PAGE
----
Q+A: Carrie Prejean
Former Miss California runner-up Carrie Prejean became a lightning rod for controversy this spring after she answered Perez Hilton's question about whether states should legalize gay marriage.
"We live in a land where you can choose same-sex marriage or opposite marriage," Prejean said. "And you know what, in my country, in my family, I think that I believe that a marriage should be between a man and a woman. No offense to anybody out there, but that's how I was raised, and that's how I believe that it should be—between a man and a woman."
Several Christian organizations, including Focus on the Family, Liberty University, the Gospel Music Association, and Family Research Council, quickly scheduled Prejean for interviews and speaking engagements. Photos of Prejean in her underwear emerged, and pageant officials announced that they had paid for her breast implants. Miss California terminated Prejean's contract in June, alleging that she had breached her contract. Prejean then sued the pageant on several grounds, including libel. Prejean settled the lawsuit with the pageant last week, while a gossip blog reported that she had appeared in a solo sex tape. Prejean spoke with Christianity Today on Monday about her new book, Still Standing, and the recent allegation.
It's been quite a ride for you since the pageant. What's been the best part, what's been the hardest part, and how have you dealt with the turn of events?
I guess the hardest part was just all the attacks. I was just an innocent person at a pageant. I was asked a question and I gave an honest answer, and I wasn't trying to be this political person. I did not have my own agenda. I was just being honest. I think the best part was that some of my most memorable experiences have come from the pageant. It's so funny, in my book I talk about when I ended up at the hospital with the children instead of the other [event after pageant officials] gave me the wrong address, so I was able to visit for over two hours with kids in the cancer ward, just visit them. That's the kind of stuff I thought Miss California did. It's amazing how God works in such mysterious ways, because I wasn't even supposed to end up there, but I was able to serve and do what I really love doing—be with kids, especially those who are disabled or who have their last chance to live.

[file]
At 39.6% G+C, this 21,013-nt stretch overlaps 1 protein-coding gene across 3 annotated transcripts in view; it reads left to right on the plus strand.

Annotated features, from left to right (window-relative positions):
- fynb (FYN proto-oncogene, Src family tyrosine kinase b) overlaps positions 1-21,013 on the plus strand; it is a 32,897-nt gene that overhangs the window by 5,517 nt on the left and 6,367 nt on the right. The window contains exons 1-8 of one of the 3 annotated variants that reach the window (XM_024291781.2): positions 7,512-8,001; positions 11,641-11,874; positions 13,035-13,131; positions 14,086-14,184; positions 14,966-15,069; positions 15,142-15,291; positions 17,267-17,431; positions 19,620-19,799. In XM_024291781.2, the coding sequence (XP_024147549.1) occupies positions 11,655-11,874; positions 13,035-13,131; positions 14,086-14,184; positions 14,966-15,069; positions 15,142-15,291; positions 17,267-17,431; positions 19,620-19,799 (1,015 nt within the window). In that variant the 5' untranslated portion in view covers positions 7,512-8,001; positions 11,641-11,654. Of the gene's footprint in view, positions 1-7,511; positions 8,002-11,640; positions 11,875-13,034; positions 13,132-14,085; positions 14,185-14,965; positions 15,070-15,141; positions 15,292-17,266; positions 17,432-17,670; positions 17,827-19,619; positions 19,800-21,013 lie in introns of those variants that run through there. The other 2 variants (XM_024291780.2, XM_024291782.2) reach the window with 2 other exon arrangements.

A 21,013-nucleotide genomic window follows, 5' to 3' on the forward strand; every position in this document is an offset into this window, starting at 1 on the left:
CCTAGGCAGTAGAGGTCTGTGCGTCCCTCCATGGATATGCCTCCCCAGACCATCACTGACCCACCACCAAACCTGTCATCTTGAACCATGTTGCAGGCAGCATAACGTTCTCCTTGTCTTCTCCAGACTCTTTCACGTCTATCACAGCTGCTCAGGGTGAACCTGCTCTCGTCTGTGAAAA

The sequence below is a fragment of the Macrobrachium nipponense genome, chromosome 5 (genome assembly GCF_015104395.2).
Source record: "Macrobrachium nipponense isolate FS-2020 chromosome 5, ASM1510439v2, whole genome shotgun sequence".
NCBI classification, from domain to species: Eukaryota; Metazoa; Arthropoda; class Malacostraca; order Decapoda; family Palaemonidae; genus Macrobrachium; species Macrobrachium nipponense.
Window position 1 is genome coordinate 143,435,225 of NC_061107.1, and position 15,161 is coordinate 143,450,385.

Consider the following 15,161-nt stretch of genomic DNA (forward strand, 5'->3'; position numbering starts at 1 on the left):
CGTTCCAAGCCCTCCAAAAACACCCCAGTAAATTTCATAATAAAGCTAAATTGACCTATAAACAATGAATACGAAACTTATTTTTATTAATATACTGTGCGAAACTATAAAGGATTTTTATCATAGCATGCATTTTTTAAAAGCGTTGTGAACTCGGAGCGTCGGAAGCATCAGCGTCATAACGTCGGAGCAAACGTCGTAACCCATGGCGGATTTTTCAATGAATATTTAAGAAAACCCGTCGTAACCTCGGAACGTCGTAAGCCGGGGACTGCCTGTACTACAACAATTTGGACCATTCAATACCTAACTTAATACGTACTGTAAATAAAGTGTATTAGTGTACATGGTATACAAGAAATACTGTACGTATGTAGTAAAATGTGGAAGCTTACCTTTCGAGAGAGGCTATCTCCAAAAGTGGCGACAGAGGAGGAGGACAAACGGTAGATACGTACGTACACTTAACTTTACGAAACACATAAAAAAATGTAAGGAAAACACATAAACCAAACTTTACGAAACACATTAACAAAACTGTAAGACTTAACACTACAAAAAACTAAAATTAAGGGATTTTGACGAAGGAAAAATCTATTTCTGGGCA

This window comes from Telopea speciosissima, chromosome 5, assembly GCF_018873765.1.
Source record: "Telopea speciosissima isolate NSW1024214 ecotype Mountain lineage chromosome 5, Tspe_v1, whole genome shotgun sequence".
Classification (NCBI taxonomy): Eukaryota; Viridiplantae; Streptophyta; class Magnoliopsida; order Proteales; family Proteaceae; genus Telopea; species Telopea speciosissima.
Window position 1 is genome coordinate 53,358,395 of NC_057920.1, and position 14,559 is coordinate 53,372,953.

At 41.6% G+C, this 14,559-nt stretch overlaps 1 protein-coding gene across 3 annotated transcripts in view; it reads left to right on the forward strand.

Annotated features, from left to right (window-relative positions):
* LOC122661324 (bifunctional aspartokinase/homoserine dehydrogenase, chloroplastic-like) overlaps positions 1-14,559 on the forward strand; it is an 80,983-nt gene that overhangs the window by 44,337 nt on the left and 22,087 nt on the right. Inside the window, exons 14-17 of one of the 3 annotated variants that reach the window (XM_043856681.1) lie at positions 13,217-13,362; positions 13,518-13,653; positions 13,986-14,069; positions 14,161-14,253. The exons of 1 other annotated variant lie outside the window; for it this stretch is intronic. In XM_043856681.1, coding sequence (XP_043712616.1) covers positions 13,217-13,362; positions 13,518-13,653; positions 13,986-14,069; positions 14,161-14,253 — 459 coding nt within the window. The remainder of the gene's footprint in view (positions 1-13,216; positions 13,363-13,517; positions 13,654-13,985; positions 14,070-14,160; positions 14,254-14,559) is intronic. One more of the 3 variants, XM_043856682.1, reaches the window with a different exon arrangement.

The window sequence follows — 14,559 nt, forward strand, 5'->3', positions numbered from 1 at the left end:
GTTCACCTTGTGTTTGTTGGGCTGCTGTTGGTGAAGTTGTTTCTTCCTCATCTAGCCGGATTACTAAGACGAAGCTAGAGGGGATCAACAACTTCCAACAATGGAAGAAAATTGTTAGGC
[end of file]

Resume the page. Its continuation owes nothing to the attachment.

The hardest part was definitely giving an honest answer and being attacked for it. I've never experienced such hateful attacks and such personal attacks. It's not about me hating anyone. It was me answering a question and being honest with myself and the people around me, and it just so happened that because of the liberally biased media and culture that we live in, everything was just twisted around. Because I said I was a Christian, all of a sudden people are just trying to undermine me and discredit me and make me look like a fool.
Do you feel like you've become a spokesperson for traditional marriage since the pageant? Is that something you want to be known for?
That was never my original platform. I'm not the most vocal, but I'm the most visible as of right now. I'm not out there at rallies, and I'm not campaigning against gay marriage, but it's an honest opinion of mine. And I was asked; that's what people forget. I was asked what I thought. I told them what I thought, and no one should be punished and no one should be fired and no one should be attacked in the way that I was.